The dwarves of Stonebridge are overjoyed that I bring the hammer to them. They give me a golden helm, and fill by backpack with gems. And throw a massive feast and celebrate. No doubt I will butcher them all in their beds that very night. But for now, that doesn't matter, because....
I HAVE WON!!
I know that it's rather a cheap way to have done it, but it's my first victory since I started this blog, so let me enjoy it a while, eh? In retrospect, I think that this may be why Ian Livingstone wrote in this kind of feature to restart the book. It's not a fool-proof way to play repeatedly though - eventually your luck score will get so low that you're unable to restart and die en route back to the beginning of the adventure. From a gameplay perspective, it's interesting to see this type of feature.
But I could continue to analyse this book for hours, would that even interest anyone here? Point being, this book came out before the FF books even had a decisive formula, and it was already pushing to develop something new and explore different locations for the hero to adventure. There's a whole load of new ways for puzzles to work, and the item system takes the place of the magic system from Citadel of Chaos in a very curious way, reminiscent of the inventory system in video games. If you're so inclined, you can see the way in which elements from this book were later developed in City of Thieves and so on.... but who cares? I won! I WON!!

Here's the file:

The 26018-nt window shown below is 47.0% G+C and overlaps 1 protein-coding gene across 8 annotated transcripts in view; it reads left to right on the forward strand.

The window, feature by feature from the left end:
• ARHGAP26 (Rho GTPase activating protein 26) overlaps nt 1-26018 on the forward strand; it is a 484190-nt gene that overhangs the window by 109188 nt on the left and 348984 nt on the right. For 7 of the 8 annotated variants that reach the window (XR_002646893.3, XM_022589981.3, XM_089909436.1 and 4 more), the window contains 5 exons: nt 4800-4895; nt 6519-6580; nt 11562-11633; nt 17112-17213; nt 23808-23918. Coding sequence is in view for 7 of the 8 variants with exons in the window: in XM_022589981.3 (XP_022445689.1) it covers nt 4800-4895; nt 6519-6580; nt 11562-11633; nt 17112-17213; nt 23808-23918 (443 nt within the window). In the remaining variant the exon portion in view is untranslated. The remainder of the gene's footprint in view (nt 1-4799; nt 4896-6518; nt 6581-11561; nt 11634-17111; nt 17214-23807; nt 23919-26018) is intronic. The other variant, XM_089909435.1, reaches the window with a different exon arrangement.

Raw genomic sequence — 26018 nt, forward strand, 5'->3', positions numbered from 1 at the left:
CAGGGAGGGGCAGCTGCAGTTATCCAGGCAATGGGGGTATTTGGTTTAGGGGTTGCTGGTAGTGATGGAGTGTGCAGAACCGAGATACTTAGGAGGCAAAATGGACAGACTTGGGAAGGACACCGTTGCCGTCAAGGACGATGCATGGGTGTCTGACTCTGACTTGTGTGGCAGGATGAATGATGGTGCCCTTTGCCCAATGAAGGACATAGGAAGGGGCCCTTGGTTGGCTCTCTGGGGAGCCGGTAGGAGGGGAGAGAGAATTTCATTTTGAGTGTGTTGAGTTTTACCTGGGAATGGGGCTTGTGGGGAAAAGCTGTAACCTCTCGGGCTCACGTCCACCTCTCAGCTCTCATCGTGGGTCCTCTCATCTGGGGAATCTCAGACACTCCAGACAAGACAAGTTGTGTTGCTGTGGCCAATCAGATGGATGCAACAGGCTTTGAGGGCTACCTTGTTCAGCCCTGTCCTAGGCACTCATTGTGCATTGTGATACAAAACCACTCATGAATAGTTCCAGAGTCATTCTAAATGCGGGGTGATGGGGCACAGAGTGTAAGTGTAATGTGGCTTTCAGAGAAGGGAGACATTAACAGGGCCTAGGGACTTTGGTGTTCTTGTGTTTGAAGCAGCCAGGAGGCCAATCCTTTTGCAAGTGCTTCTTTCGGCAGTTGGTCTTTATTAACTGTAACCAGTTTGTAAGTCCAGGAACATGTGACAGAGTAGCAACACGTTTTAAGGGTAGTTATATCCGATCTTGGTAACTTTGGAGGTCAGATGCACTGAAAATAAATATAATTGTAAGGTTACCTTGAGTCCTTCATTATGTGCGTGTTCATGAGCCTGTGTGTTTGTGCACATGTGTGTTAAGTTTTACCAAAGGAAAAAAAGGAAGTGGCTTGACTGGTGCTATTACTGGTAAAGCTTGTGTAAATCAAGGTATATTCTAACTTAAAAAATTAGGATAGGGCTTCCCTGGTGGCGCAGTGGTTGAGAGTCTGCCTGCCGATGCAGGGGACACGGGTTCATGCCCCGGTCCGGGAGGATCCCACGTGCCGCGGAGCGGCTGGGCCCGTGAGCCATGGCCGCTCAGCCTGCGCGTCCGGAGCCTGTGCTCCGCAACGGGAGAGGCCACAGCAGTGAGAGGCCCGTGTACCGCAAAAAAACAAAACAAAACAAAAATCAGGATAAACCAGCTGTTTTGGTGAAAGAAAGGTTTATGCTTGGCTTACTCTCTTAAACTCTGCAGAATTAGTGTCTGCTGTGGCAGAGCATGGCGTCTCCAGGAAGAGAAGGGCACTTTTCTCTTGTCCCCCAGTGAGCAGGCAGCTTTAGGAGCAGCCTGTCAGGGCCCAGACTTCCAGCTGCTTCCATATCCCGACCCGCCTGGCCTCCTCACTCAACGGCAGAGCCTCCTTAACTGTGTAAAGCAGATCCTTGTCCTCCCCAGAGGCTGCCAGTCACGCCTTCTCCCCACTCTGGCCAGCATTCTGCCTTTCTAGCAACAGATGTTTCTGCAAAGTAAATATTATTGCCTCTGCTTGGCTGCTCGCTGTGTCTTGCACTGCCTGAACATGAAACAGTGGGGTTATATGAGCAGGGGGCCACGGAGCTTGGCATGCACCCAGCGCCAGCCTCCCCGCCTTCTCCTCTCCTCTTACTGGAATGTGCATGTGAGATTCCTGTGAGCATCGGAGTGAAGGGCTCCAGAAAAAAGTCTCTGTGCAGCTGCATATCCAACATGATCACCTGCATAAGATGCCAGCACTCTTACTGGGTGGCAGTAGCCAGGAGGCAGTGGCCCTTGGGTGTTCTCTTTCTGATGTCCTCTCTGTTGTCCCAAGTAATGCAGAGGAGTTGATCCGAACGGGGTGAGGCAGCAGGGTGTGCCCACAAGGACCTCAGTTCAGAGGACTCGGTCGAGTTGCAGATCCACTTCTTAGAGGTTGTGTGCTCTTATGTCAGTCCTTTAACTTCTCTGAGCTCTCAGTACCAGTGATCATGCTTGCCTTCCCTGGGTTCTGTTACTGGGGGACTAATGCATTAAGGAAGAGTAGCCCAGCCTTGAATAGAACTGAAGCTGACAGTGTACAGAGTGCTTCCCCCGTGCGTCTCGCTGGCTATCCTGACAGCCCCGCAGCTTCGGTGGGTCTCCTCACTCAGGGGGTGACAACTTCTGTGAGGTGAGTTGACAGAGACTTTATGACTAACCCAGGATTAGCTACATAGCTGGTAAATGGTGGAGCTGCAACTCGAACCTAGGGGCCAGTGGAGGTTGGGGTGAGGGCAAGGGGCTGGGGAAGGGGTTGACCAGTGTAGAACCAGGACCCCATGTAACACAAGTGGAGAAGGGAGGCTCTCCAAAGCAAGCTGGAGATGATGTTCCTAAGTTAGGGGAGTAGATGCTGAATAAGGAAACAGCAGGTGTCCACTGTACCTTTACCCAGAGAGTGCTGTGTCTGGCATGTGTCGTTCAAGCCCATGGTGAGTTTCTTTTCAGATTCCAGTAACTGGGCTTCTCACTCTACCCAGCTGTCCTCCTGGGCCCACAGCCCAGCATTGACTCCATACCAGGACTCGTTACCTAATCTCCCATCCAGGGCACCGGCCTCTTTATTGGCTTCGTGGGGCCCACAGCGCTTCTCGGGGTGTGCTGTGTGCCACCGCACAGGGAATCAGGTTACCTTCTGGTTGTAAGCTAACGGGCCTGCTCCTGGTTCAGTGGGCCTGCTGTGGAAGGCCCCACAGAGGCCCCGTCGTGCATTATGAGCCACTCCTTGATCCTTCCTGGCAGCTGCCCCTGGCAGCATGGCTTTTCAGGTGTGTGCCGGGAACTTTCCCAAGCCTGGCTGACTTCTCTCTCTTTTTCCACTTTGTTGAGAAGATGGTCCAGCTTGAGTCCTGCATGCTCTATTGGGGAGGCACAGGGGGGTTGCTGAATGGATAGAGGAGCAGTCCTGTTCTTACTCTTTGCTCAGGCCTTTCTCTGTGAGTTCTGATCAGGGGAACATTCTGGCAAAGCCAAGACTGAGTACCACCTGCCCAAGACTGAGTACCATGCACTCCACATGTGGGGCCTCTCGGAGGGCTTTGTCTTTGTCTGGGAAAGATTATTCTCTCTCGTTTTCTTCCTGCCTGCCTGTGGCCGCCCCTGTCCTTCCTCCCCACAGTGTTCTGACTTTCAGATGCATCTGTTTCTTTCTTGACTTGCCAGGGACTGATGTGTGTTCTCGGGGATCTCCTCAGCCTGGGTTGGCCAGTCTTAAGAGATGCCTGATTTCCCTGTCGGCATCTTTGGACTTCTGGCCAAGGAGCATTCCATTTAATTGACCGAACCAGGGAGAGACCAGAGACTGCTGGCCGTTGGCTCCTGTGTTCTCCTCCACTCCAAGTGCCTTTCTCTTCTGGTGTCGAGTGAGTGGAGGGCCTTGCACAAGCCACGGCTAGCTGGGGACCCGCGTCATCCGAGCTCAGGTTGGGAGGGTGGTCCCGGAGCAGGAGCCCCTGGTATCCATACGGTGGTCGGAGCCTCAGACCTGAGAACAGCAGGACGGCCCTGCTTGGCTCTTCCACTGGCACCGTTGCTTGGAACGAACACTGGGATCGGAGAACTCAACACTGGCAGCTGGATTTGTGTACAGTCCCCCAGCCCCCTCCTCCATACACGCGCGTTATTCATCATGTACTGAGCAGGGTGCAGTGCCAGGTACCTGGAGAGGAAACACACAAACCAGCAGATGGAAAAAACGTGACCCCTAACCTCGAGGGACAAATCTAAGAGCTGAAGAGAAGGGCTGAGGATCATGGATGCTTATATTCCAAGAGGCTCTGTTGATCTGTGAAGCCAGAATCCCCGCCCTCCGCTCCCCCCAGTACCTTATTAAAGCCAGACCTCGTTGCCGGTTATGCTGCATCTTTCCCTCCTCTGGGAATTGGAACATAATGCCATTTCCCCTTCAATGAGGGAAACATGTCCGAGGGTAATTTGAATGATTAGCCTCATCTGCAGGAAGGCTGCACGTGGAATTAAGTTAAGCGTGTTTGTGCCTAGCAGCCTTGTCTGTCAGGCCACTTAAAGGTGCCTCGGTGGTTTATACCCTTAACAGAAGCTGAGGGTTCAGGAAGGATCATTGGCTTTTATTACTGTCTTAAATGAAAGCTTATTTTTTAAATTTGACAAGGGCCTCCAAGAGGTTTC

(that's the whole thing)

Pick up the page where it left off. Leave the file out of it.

Forest of Doom was the first FFG I ever picked up, so it has a special place in my heart.ReplyDelete
Slight nitpick though: Zork predated it! Forest of Doom came out in '83, one year after Zork III. (Although the mainframe version of Zork, which was then split into I, II & III, was developed in '77.)
Don't forget: goblins and ogres are purely hostile evil monsters. Butchering them saves future innocents from brutal torture and traps. Goblins are first introduced in book 1 as torturing a dwarf to death for amusement. Titan: The Fighting Fantasy World describes the torture habits of ogres and goblins in further detail. We can safely presume the silver box is the only thing on an innocent traveler the ogre couldn't eat.ReplyDelete